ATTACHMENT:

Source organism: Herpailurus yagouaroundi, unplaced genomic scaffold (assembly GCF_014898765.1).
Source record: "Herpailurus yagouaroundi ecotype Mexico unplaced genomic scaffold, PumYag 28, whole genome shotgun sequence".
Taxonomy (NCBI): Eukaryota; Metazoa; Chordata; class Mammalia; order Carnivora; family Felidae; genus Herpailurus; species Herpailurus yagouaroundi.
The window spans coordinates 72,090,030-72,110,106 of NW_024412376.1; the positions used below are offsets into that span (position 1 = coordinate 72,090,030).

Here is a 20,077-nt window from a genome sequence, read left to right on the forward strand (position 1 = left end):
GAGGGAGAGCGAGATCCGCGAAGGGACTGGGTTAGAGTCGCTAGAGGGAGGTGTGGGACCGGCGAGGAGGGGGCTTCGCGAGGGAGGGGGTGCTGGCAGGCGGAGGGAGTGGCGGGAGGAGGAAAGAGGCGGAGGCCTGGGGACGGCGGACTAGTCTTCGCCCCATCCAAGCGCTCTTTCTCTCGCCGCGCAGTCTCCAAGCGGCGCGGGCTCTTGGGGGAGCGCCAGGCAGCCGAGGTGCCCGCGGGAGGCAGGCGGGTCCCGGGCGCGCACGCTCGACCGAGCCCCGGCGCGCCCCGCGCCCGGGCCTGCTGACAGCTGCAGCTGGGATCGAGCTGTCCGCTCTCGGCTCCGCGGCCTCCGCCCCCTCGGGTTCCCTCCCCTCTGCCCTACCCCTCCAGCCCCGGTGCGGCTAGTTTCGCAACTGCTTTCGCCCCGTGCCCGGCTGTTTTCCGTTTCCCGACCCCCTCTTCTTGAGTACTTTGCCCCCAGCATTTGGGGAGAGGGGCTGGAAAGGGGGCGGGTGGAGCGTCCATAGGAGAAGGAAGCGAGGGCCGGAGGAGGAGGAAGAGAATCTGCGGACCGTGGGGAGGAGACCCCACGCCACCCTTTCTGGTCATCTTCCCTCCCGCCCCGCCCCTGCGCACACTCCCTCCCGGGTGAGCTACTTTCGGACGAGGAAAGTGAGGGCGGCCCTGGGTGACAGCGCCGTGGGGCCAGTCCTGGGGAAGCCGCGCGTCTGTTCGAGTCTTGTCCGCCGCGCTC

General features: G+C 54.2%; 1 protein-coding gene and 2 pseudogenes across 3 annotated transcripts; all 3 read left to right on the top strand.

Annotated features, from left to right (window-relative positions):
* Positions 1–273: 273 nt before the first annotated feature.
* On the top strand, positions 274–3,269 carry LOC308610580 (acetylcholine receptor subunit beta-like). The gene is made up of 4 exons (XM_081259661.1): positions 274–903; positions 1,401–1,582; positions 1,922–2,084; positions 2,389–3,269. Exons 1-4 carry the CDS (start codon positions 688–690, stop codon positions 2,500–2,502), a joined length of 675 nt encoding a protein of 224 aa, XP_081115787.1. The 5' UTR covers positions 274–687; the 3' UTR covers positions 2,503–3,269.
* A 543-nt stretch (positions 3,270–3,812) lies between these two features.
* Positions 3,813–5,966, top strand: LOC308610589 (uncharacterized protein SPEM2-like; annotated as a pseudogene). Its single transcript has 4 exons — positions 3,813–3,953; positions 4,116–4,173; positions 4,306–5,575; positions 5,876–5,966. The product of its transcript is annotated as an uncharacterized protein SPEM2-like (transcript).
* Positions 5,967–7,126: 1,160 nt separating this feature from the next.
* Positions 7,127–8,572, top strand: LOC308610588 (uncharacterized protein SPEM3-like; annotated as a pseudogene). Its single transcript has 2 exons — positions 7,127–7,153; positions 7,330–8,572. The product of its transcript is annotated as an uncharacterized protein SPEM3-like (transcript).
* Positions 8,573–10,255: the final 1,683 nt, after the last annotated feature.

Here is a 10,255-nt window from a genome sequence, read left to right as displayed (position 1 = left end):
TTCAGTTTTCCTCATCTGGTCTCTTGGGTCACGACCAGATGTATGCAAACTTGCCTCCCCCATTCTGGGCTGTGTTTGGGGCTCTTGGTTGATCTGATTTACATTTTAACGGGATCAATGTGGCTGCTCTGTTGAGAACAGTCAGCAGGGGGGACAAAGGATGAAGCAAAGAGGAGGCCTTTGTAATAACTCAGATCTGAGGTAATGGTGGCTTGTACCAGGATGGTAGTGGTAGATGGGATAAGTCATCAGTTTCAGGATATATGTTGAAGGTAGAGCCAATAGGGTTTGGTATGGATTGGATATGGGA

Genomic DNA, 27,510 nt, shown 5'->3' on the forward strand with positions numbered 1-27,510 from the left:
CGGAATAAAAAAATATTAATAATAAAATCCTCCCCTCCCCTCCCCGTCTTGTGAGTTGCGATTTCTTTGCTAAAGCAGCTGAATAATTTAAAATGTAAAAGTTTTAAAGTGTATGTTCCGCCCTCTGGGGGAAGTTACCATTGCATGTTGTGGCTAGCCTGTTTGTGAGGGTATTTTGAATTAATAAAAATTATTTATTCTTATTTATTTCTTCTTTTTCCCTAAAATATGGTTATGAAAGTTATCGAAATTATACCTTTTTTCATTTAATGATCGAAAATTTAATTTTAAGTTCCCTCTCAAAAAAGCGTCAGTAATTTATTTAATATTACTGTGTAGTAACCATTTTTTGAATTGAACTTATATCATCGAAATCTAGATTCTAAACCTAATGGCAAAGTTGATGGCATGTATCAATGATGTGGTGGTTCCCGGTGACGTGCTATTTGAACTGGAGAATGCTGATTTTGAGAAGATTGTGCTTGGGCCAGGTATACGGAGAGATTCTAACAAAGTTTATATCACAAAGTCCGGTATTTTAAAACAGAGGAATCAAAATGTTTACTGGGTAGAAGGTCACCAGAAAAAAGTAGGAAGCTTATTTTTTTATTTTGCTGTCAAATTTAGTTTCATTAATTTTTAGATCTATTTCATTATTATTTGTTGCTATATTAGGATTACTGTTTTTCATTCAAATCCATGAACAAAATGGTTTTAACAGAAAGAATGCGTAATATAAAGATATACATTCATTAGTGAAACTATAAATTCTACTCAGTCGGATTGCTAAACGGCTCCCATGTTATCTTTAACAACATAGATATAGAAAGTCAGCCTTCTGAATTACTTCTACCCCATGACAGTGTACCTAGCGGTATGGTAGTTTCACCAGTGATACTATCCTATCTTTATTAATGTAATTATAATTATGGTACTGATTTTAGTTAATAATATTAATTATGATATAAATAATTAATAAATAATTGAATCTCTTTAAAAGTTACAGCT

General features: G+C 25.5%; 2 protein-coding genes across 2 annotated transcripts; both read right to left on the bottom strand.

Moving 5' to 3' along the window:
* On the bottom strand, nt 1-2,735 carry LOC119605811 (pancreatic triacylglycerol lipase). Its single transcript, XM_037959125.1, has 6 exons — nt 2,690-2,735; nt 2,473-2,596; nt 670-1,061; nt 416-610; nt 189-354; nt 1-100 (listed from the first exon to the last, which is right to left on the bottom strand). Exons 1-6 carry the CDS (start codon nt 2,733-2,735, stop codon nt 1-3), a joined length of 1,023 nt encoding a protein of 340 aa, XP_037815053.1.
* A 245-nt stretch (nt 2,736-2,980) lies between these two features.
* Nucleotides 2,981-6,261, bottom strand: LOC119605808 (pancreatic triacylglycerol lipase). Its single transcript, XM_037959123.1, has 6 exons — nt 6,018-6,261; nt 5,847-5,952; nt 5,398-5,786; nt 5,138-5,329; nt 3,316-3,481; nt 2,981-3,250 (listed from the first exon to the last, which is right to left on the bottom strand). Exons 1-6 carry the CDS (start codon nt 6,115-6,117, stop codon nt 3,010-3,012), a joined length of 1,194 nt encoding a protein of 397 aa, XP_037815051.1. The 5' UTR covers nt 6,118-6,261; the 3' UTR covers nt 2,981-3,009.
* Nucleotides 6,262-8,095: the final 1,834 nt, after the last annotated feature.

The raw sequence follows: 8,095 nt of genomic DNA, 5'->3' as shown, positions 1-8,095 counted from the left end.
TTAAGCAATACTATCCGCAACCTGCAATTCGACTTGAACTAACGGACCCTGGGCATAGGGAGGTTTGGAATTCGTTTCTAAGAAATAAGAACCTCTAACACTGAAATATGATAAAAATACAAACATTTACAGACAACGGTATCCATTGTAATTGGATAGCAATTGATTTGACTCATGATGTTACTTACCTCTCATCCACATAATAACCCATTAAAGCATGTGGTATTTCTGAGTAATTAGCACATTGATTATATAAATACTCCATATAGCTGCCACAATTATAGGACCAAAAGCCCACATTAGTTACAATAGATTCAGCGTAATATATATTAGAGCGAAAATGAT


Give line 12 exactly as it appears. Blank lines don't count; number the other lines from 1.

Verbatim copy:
* Positions 3,813–5,966, top strand: LOC308610589 (uncharacterized protein SPEM2-like; annotated as a pseudogene). Its single transcript has 4 exons — positions 3,813–3,953; positions 4,116–4,173; positions 4,306–5,575; positions 5,876–5,966. The product of its transcript is annotated as an uncharacterized protein SPEM2-like (transcript).